Present and past: Alhambra Source editor Daniela Gerson is a community journalist as was the late Warner Jenkins, editor of the now-defunct Alhambra Post-Advocate, whom the city honored with a statue. Photo by Tom Shea.
“What We Learn Informs What We Do”
- Nancy ChenMunicipal elections were canceled last fall in Alhambra, California, a predominantly Asian and Latino city located about eight miles east of downtown Los Angeles. This is the first time that people there can remember this happening. City officials say this means that residents are satisfied; why else would no one have challenged any of the five incumbents on the city council and school board who were up for re-election? But many residents—the majority of whom are foreign born—are unaware of the city’s governing processes.
Nor do they feel a strong sense of belonging to this place. One reason they might feel this way is the longtime absence of a single news source available to all of Alhambra’s residents. On most days the closest any reporter comes to city hall is in the form of a life-sized bronze statue of the long-gone Alhambra Post-Advocate’s editor. Linguistic barriers also limit the exposure of the reporting that does exist in English, Chinese or Spanish.
What’s happening in Alhambra relates to the intersection of how information flows within a community and how people are engaged in civic-minded activities. For more than a decade this has been a core topic of research for Sandra Ball-Rokeach, a professor of communication at the University of Southern California’s (USC) Annenberg School for Communication & Journalism, and her Metamorphosis team. In 2008 she teamed up with Michael Parks, former director of the school’s journalism program and former editor of the Los Angeles Times, to look at how local news coverage could enhance civic engagement in Alhambra.
This academic project has since morphed into an experimental hyperlocal site called the Alhambra Source. The research afforded by the university and the expertise of Metamorphosis has been fundamental to the Source’s early signs of success. With this research-based input, we grounded the website in the issues residents view as important.
Knitting Communities Together
With a background in immigration reporting—and with a smattering of community organizing skills including managing a Brooklyn farmers’ market and running a small nonprofit magazine—I was hired nearly two years ago to take what the research was telling us and translate it into an online news source for the residents of Alhambra. The site would be, by necessity, multilingual, with stories focused on building community and overcoming ethnic barriers. Rather than rely on beats in the traditional sense, it would cultivate “communities of shared interest” that cut across ethnicity with topics such as food, schools and transit.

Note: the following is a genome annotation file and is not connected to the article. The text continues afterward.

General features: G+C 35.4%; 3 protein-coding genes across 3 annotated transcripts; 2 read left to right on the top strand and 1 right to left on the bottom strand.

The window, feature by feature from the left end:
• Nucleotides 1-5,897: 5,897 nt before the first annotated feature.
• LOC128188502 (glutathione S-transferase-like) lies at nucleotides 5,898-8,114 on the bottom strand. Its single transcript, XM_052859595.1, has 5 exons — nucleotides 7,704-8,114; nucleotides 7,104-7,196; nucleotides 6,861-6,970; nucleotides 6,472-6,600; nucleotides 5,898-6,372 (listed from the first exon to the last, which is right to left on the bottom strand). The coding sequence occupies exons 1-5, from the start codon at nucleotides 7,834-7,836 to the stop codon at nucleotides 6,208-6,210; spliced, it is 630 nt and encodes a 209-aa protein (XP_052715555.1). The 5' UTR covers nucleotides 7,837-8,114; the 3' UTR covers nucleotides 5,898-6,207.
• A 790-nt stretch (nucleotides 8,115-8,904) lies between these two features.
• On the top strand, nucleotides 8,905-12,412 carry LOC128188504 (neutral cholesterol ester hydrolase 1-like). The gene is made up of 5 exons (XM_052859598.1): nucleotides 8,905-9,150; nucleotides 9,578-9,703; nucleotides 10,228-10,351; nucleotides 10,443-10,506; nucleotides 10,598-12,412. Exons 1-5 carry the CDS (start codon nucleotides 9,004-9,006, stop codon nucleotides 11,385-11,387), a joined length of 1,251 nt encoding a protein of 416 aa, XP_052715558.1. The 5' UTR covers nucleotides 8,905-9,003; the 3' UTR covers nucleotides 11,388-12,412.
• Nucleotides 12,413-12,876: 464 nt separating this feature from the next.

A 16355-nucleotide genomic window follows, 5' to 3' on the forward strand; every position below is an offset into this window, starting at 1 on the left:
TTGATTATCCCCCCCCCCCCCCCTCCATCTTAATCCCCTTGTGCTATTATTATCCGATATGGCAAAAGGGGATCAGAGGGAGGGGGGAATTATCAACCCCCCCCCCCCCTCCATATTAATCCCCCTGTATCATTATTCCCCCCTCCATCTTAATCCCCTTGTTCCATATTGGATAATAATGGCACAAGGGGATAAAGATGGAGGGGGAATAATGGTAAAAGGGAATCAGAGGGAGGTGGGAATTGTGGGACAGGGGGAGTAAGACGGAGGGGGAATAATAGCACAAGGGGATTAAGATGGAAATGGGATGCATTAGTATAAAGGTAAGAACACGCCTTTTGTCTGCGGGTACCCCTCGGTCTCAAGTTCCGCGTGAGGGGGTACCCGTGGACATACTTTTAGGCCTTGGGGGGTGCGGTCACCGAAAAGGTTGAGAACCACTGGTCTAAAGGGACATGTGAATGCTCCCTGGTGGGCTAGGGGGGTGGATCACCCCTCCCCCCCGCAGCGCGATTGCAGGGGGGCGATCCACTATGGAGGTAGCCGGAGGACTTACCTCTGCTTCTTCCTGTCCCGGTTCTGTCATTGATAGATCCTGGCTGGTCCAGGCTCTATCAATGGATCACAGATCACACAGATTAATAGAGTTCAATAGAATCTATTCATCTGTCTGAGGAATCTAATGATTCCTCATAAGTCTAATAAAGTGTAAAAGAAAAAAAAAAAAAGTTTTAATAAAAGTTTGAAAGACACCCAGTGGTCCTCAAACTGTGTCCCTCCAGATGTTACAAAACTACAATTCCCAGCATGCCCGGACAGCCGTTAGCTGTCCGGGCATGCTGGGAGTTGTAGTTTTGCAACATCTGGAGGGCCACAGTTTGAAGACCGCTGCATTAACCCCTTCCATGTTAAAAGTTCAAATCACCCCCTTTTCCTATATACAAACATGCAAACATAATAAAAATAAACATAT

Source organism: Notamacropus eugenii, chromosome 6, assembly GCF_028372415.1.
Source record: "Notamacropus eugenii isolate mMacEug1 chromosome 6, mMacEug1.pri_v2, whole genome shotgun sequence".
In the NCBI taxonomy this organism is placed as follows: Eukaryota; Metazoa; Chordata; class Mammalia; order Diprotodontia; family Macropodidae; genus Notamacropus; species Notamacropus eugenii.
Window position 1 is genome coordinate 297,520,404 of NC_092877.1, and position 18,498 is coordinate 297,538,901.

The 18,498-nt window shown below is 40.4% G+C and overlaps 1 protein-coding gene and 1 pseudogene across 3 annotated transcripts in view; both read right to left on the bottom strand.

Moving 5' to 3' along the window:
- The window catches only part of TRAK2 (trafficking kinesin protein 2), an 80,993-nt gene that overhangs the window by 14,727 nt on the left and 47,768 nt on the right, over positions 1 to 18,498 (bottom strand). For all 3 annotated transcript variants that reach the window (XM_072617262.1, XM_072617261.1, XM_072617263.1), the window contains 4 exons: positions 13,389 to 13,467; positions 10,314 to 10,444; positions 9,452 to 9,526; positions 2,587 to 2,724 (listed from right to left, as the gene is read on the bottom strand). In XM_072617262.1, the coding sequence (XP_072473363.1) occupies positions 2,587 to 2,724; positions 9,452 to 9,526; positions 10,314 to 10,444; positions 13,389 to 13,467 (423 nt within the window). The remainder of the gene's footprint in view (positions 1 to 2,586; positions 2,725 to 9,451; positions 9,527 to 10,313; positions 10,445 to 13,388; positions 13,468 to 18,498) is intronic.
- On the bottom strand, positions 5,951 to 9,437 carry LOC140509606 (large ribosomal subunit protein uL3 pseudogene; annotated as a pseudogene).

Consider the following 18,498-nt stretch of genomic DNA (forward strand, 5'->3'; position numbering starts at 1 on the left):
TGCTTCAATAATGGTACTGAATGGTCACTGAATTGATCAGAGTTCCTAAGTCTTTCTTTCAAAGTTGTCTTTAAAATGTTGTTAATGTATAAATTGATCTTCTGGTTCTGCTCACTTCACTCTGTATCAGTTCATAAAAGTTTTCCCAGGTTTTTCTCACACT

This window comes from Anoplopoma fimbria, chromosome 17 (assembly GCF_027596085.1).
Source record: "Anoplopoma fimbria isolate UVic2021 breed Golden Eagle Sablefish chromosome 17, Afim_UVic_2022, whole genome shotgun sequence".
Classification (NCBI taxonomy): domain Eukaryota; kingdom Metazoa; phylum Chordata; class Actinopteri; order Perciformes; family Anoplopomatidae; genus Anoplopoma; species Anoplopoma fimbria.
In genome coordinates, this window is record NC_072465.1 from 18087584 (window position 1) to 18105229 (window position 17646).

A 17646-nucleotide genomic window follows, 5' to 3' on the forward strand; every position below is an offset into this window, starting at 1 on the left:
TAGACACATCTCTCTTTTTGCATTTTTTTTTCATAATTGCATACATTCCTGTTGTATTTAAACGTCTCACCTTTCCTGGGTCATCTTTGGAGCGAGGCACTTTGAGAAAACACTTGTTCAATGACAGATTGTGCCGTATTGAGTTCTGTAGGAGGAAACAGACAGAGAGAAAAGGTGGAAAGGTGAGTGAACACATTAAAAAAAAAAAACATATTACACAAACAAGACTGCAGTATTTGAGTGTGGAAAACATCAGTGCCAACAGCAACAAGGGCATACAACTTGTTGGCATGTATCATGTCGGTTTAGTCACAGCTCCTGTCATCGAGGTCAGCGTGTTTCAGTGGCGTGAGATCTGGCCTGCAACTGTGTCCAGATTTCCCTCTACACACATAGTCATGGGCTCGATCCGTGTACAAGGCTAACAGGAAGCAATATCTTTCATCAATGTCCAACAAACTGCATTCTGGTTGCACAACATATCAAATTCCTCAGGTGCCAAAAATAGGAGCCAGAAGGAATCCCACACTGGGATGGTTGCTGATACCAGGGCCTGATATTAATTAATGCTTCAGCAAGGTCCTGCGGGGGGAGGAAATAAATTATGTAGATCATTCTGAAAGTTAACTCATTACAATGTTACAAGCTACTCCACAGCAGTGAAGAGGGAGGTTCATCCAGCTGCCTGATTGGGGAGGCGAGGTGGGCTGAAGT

This is not a simple task. While hyperlocal news sites are common today, most serve relatively affluent, homogeneous communities. Alhambra is largely a lower middle-class suburban city of about 85,000 that has undergone tremendous demographic changes during the past 20 years. Residents—about 50 percent of whom are Asian, one third Latino, and 10 percent white—tend to self-segregate along ethnic lines.
Despite these challenges, in less than a year the Alhambra Source has revealed significant lessons about the power of journalism to build community in diverse and underserved areas. These relate to journalistic work we are doing that other communities could adapt. Two lessons, in particular, stand out:
- Even without full translation, there are important ways that news can have an impact that transcends language barriers.
- A volunteer team of community members, working with an experienced reporter, can influence what happens in a local community beyond what journalists on their own can accomplish.
We began with the goal of overcoming linguistic barriers. This meant the site needed to provide news in the three predominant languages spoken in the city: English, Chinese and Spanish. Realizing this goal presented serious challenges. We did not want to create three parallel sites on which individuals would read—and comment—in their respective languages and not interact. Moreover, while we had on our team Chinese and Spanish speakers as translators, keeping up with the demand for daily content was too much for our quite limited paid staff (me).
We are now in a beta stage for the multilingual site with static pages in three languages. USC students and volunteers provide translation into English of select Chinese and Spanish stories submitted by those in the community. These stories are then published in three languages in a single post. The entire site is also available with a rough translation via Google. With a local twist on an approach that New America Media, a collaboration of ethnic news organizations in the United States, has taken on a national level, we provide full summaries of all Alhambra coverage in addition to full translation of some Chinese- and Spanish-language reporting.